Austrian Christmas dinner: The traditional foods and drinks for the festive season
As a traditionally Catholic country, Austria celebrates Christmas fully: with many typical dishes, beverages and meetings. Here are some of the best.
For most people from English-speaking countries, Christmas is celebrated on December 25th with a decadent lunch of roasted turkey or ham.
In Austria, though, the main celebrations take place on the evening of December 24th, usually by gathering with friends and family for a meal. The shops will close early, and families will gather to decorate the Christmas tree – yes, it’s not uncommon for Austrians to follow this tradition of only decorating the tree on December 24th.
They also meet for Christmas eve dinner, which can vary greatly depending on family traditions and Austrian regions. From raclette to roasted geese or cold meats, much can be served during the evening.
What does an Austrian traditional Christmas dinner look like?
As mentioned above, Christmas Eve dinner can vary greatly. Austria is a small country, but its provinces and villages often have their own traditions, influenced by neighbouring countries, centuries-old customs or recent immigration.
Each family may also have their own preferences, influenced by location, religion, migration background or individual family members' preferences.
However, some dishes are very common on the night of December 24th:
Roast goose or roasted carp
Traditionally eaten with dumplings and red cabbage, roast goose (or duck) is often the main event of the Austrian Christmas dinner, especially filled with apples, chestnuts and cloves.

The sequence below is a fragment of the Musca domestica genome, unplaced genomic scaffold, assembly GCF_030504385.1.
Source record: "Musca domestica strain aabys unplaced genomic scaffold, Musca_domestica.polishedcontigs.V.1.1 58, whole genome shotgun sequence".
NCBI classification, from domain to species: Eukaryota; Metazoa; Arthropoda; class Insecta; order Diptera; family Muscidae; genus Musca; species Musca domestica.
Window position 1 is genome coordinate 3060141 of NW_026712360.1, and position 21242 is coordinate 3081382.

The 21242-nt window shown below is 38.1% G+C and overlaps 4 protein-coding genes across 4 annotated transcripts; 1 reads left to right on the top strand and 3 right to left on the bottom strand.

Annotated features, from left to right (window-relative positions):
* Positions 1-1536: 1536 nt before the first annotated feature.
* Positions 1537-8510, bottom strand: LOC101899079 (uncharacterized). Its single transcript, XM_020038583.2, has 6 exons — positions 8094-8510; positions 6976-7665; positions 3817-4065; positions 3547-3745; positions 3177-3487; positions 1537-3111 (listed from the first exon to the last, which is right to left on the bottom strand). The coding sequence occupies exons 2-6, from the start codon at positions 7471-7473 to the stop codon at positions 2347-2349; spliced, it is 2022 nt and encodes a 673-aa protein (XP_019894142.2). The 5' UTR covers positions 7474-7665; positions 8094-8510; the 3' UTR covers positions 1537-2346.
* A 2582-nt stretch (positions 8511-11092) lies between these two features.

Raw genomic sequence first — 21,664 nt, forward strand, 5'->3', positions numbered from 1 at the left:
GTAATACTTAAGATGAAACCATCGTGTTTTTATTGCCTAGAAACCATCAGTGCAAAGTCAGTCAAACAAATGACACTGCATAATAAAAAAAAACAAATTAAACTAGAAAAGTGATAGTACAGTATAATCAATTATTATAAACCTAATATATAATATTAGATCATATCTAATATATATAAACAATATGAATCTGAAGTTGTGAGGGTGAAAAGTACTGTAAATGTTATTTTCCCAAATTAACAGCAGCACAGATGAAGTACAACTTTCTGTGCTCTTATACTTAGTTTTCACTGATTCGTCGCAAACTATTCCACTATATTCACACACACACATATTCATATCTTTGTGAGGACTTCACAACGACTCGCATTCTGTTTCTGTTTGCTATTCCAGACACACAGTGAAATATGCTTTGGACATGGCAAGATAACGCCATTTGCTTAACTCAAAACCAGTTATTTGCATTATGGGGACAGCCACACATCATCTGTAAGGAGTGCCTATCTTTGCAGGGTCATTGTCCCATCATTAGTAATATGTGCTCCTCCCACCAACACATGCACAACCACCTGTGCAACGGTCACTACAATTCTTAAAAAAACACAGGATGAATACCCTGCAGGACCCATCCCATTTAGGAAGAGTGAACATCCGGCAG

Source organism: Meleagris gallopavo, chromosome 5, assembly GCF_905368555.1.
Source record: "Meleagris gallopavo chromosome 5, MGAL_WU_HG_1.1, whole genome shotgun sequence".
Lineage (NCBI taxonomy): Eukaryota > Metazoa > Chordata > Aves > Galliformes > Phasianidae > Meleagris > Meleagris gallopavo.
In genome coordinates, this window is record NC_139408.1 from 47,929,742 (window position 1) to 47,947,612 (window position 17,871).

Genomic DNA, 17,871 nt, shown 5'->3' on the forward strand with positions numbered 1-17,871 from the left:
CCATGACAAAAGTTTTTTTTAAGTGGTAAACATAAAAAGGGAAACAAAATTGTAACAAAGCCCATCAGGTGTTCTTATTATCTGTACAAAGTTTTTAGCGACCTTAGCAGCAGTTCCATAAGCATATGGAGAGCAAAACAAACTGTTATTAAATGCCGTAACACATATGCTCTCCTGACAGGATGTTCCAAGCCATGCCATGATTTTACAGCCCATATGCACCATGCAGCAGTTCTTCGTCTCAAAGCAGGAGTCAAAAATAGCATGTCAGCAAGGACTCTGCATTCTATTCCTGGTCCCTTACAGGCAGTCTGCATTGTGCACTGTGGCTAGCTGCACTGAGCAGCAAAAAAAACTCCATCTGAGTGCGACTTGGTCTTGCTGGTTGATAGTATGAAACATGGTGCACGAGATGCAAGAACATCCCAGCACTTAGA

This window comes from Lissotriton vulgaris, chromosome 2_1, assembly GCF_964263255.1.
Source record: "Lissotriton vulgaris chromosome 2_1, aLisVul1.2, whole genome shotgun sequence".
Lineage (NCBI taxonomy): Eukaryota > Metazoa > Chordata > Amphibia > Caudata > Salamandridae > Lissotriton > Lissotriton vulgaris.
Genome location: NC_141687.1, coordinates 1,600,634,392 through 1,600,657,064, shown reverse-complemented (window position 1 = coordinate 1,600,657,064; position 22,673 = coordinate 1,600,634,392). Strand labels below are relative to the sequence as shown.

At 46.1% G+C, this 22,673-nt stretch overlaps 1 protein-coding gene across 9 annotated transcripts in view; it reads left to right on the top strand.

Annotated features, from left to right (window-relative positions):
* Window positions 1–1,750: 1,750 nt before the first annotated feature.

Goose is a popular dish throughout the whole winter, starting with the Martinigansl served around St Martin’s Day in mid-November.
Another typical big meal in Christmas eve is the Weihnachtskarpfen, or the Christmas carp. It can be served with potatoes or dumplings and vegetables. Some families serve it with a (lemon) risotto.
A Swiss dish with a devoted fanbase in Austria, you’ll be able to taste this at Christmas market stalls or at Austrian homes, especially in the west of the country. Melted cheese is used to top bread or potatoes, before adding extra fillings like meat, onions, and vegetables.
Bratkartoffel and Kartoffelpuffer
Two delicious ways of getting your potato fix this winter. Bratkartoffel are thin, crispy slices of fried potatoes are available through the winter at street food stalls in the Christmas markets as well as the roasted chestnut (maroni) stalls that pop up throughout Austria, while Kartoffelpuffer are potato pancakes usually made in a coal stove, which can be served with different toppings.
Bratwurst with Sauerkraut
Of course the traditional sausage in Austria would also be present in some family homes on Christmas year - even if it's not that common to eat red meat in the date. You can serve it with sauerkraut and roasted potatoes.
A light meal
Some families prefer to keep it light and simple, serving breads, cold cuts (preferably nothing with red meat due to the religious date, but smoked salmon is a good option), and pates.
The type of meal you should could or should expect to get really depends on personal (or family) preference. Ask ahead if your guests have any dietary restrictions and be prepared to be served any of these delicious traditional dishes (it's also ok to let the host know if you have any preferences or special dietary requirements).